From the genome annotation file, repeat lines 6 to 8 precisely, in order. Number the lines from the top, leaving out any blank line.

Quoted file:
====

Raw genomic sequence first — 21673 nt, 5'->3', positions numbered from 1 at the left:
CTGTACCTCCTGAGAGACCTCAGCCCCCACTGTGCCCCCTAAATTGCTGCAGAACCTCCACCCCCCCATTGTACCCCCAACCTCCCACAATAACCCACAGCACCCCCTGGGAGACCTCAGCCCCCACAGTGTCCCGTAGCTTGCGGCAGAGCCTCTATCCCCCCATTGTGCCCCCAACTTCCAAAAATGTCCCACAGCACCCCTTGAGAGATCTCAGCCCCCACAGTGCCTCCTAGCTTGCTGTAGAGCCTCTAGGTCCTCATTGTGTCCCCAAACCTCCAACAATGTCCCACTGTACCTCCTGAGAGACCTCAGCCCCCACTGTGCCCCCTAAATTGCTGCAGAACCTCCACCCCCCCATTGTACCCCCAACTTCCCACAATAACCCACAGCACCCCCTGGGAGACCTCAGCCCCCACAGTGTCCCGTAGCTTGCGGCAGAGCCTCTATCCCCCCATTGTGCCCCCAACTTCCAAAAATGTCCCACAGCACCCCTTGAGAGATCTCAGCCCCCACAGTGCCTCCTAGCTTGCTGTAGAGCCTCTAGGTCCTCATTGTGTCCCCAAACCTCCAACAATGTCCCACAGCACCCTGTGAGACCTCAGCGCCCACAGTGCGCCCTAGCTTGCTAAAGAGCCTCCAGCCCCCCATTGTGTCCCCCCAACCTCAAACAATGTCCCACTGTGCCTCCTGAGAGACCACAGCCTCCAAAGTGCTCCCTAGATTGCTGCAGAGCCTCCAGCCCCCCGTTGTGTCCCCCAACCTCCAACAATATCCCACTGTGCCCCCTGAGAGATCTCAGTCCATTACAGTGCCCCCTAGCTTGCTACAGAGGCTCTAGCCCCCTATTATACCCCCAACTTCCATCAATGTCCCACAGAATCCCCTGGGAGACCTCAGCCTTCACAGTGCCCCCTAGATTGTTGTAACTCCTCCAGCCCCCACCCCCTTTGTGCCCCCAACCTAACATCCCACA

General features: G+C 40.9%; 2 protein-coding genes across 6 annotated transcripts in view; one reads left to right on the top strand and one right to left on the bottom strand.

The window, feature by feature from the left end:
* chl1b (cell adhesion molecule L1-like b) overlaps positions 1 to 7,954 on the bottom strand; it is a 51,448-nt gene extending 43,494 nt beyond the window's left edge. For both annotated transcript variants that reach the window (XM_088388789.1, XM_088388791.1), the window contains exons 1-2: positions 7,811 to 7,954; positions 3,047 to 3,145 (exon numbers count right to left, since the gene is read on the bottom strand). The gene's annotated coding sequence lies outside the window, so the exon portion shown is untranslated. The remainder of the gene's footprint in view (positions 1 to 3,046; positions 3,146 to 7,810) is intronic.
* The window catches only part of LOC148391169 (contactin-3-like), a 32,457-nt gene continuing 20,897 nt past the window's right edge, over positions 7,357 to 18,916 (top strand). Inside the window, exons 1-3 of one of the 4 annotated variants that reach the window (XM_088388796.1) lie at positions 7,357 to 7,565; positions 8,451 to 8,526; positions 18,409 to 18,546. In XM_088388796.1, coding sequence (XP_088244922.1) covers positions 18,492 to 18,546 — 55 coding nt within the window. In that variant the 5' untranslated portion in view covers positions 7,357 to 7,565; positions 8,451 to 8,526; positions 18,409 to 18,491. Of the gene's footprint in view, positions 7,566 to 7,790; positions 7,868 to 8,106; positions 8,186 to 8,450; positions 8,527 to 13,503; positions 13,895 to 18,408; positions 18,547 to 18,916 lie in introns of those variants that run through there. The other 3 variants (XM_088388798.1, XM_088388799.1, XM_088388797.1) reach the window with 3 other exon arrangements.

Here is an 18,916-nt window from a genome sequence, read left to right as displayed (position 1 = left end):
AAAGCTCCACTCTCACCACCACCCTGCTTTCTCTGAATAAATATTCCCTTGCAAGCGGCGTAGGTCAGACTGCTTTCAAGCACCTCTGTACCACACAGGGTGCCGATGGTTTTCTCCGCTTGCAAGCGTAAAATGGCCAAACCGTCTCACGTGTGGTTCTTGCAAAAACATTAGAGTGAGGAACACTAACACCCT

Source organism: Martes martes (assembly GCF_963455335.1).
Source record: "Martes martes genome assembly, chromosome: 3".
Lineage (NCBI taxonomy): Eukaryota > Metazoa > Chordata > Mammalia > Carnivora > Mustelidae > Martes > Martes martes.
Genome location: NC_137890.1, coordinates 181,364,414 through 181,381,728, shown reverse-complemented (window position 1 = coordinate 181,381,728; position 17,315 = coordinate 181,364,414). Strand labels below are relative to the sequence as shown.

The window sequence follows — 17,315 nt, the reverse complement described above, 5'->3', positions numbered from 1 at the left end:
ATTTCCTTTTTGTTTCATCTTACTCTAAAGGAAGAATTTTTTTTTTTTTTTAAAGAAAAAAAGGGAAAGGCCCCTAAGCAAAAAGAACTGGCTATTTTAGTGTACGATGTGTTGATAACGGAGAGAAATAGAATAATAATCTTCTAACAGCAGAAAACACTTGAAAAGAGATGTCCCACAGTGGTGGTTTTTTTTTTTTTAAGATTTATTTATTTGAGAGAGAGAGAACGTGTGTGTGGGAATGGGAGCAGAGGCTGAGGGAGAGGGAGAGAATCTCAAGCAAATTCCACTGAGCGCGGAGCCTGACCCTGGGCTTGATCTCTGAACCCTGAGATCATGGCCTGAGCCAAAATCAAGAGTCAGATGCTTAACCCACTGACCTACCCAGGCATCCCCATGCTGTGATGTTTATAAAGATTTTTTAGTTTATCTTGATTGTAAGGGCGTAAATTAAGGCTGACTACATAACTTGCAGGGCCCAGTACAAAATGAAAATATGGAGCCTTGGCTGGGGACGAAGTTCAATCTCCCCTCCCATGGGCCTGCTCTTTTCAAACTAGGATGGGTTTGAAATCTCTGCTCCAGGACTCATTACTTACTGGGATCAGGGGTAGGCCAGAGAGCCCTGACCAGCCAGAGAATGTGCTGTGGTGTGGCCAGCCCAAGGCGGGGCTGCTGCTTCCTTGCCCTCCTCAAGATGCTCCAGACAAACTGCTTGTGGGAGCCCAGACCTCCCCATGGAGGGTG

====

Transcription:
* The window catches only part of LOC148391169 (contactin-3-like), a 32,457-nt gene continuing 20,897 nt past the window's right edge, over positions 7,357 to 18,916 (top strand). Inside the window, exons 1-3 of one of the 4 annotated variants that reach the window (XM_088388796.1) lie at positions 7,357 to 7,565; positions 8,451 to 8,526; positions 18,409 to 18,546. In XM_088388796.1, coding sequence (XP_088244922.1) covers positions 18,492 to 18,546 — 55 coding nt within the window. In that variant the 5' untranslated portion in view covers positions 7,357 to 7,565; positions 8,451 to 8,526; positions 18,409 to 18,491. Of the gene's footprint in view, positions 7,566 to 7,790; positions 7,868 to 8,106; positions 8,186 to 8,450; positions 8,527 to 13,503; positions 13,895 to 18,408; positions 18,547 to 18,916 lie in introns of those variants that run through there. The other 3 variants (XM_088388798.1, XM_088388799.1, XM_088388797.1) reach the window with 3 other exon arrangements.

Here is an 18,916-nt window from a genome sequence, read left to right as displayed (position 1 = left end):
AAAGCTCCACTCTCACCACCACCCTGCTTTCTCTGAATAAATATTCCCTTGCAAGCGGCGTAGGTCAGACTGCTTTCAAGCACCTCTGTACCACACAGGGTGCCGATGGTTTTCTCCGCTTGCAAGCGTAAAATGGCCAAACCGTCTCACGTGTGGTTCTTGCAAAAACATTAGAGTGAGGAACACTAACACCCT